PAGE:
Last year, Coca-Cola launched the Journey website as its own media outlet, using an editorial, image-heavy format.
Fuelled by the brand’s Content 2020 plan, the redesign was described as ‘the most ambitious rethink of Coca-Cola’s web properties’ since it launched the first website in 1995.
The company has gone from being declared ‘creatively bankrupt’ by a chief exec in 2004 to being named Creative Marketer of the Year at Cannes in 2013.
But the brand hasn’t stopped there. One of its goals is to ‘kill the press release’, reducing the number of press releases by half by the end of this year and wanting them gone entirely by 2015.
Another recent development is the launch of its own blogger contributor network, similar to LinkedIn’s Influencer programme, but focusing on new talent instead of ‘big names’, called ‘The Opener’.
So what happened between 2004 and now? How has Coca-Cola managed to create great stories, put creativity at the heart of those stories and build emotional ties with its customers that ultimately contribute to the bottom line?
There’s been much talk about content marketing this year, culminating in the last few weeks with febrile claims that 2014 will be the year of content (is it just me or has content marketing become the new mobile?).
Others have kept their feet firmly on the ground and are hoping that 2014 will be year that content marketing finally grows up.
With 2013 soon to be behind us, I decided to look back at the last couple of years and see how Coca-Cola facilitated the rise of creativity to the top of its business agenda and implemented its ‘liquid and linked content’ strategy.
Here are some key lessons Coca-Cola learnt along the way…
Make sure every story is compelling and share-worthy
Ashley Callahan, Coke’s Manager of Digital Communications and Social Media, revealed that the company uses a checklist to determine if a piece of content is compelling and captivating enough to draw consumers in:
- Does it answer the “Why should I care” test? Do you care enough about that story that you would call your mom or best friend to tell her all about it? If you think you might share it, you probably are on the right track.
Does it surprise you? Let’s be honest, a lot of the content out there is rather predictable, if not downright boring because many companies think that publishing quirky, out of the ordinary content is a risky strategy.
When looking at that piece of content, if there’s anything that caught you off guard, chances are it’s one to keep.
- Does it have universal appeal? Content needs to resonate with your customers. As Wayne Freedman, a San Francisco news reporter, put it: ”There are big stories in the small ones, and small stories in the big ones. They reveal the meaningful truths about life”.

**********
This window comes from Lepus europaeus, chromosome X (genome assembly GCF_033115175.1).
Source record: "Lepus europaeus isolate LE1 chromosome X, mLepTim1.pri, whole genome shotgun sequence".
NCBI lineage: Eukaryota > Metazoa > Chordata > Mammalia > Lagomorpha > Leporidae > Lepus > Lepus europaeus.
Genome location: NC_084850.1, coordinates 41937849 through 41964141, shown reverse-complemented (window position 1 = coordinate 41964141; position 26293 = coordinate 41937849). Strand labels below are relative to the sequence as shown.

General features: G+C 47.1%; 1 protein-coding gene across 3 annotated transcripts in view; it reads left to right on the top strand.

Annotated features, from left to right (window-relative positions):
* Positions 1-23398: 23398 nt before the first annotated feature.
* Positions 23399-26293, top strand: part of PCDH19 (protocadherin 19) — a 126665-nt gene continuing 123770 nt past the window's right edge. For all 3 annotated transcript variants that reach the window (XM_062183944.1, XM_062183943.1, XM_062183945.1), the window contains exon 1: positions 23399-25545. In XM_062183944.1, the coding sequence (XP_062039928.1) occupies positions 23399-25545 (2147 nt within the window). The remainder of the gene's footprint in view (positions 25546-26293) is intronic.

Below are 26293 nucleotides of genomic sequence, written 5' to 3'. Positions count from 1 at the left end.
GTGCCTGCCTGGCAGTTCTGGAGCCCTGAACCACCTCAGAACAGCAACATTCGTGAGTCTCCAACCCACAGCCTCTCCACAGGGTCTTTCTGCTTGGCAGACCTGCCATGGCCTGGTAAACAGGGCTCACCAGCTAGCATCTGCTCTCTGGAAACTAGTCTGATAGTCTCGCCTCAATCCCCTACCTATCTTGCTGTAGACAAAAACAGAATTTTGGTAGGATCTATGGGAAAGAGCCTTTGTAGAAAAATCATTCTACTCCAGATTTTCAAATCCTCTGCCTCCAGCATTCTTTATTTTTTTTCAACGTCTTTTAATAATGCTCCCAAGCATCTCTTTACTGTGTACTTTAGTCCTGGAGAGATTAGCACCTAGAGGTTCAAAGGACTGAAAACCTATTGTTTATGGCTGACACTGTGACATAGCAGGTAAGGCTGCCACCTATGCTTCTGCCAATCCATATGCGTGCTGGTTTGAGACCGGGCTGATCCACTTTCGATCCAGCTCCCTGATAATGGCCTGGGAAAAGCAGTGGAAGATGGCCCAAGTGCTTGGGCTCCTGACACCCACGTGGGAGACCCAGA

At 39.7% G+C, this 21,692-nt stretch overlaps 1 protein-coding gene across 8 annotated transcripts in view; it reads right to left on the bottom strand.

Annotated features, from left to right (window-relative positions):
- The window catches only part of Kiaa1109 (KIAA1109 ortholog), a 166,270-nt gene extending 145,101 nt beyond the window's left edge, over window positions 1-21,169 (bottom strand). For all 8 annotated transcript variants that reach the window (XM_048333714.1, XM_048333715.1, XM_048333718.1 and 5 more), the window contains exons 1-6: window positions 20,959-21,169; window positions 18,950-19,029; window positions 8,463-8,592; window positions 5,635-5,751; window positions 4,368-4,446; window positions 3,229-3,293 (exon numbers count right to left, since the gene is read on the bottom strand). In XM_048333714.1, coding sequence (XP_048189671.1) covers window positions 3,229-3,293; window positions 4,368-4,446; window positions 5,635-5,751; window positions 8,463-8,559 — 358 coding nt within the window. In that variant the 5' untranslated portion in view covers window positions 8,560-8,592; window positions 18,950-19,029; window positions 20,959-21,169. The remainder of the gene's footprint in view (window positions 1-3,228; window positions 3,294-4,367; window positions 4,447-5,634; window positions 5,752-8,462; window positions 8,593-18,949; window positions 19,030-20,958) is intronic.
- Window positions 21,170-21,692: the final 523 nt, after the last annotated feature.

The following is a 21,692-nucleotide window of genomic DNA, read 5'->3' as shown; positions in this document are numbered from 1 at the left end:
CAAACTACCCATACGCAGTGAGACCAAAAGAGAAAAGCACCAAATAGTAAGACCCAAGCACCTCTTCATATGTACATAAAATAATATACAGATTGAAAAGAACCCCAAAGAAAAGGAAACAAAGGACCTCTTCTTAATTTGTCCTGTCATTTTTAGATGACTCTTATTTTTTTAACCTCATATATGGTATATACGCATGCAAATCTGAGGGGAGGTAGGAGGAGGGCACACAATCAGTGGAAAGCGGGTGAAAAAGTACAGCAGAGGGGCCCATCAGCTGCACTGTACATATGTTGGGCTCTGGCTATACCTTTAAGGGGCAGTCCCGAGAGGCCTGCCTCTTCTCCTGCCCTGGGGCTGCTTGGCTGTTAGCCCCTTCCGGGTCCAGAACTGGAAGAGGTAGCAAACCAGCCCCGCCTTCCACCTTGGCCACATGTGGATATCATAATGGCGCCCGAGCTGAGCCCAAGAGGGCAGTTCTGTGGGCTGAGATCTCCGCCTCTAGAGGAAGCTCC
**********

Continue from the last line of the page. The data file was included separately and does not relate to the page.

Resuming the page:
- Does it generate interest? It goes without saying that all the stories you craft need to be linked to business objectives, but don’t forget to use data to determine if what you think is important actually matters or is of interest to the consumer.
Is content being measured systematically? Coca-Cola uses an ‘Expression of Interest’ (EI) score, which looks at different KPIs to evaluate and rank stories based on their popularity.
Tracking multiple metrics might reveal some surprising things: for example, after the launch of Journey, Coca-Cola found that the number one search term on the site was ‘Coca-Cola cake’, so it added a food filter that has become the most popular category.
Be culturally relevant and use content to connect (with) people
The Coca-Cola Small World Machines have attracted a significant amount of buzz since their debut in India and Pakistan early this year.
The aim was to develop a pair of interactive Coke dispensers with the express purpose of uniting people from two areas historically divided by conflict. These vending machines had real-time cameras that enabled people to see each other, draw peace signs and dance together.
Interestingly, this campaign had some of the most impressive results to date:
- Almost 8,000 social shares or likes. By comparison, Coke’s second most popular story had 1,000 shares.
- More than 48,000 visitors in the first week.
- Average time spent on the page was more than five minutes.
- 2m video views.
Use technology to connect channels
To engage Hong Kong teens and create buzz around a new TV ad, Coca-Cola created a mobile app: teens could ‘chok’ (one of the slang words used by Hong Kong teens, meaning rapid motion) their phones to catch the tumbling bottle caps from the TV ad at 10pm each night and win instant prizes.
Also run in cinemas and outdoor spaces, the campaign turned an otherwise traditional TV ad into an interactive TV promotion with a viral edge: once people understood how the game works, they uploaded the ad to YouTube to play at their leisure.
The results were again very impressive:
- After one day, the app hit the number one download spot on the local app store.
- After one month, it had already been downloaded over 380,000 times.
- The ad has been watched over 9 million times on TV, YouTube and Weibo. That’s around 1.28 times for every Hong Kong resident.
I’ll leave you with a definition of content provided by Jonathan Mildenhall, SVP Integrated Marketing Content and Design Excellence, that aptly sums up Coke’s vision:
Content is the substance or matter of brand engagement and brand conversation. Anything that can allow a consumer to engage with your brand or converse about your brand becomes content. So content should be wrapped around everything.
And for more information on Coca-Cola’s digital strategy, check out our blog posts looking at some of its inspiring digital campaigns, how the brand uses the four main social networks and how it used co-creation to crowdsource marketing ideas…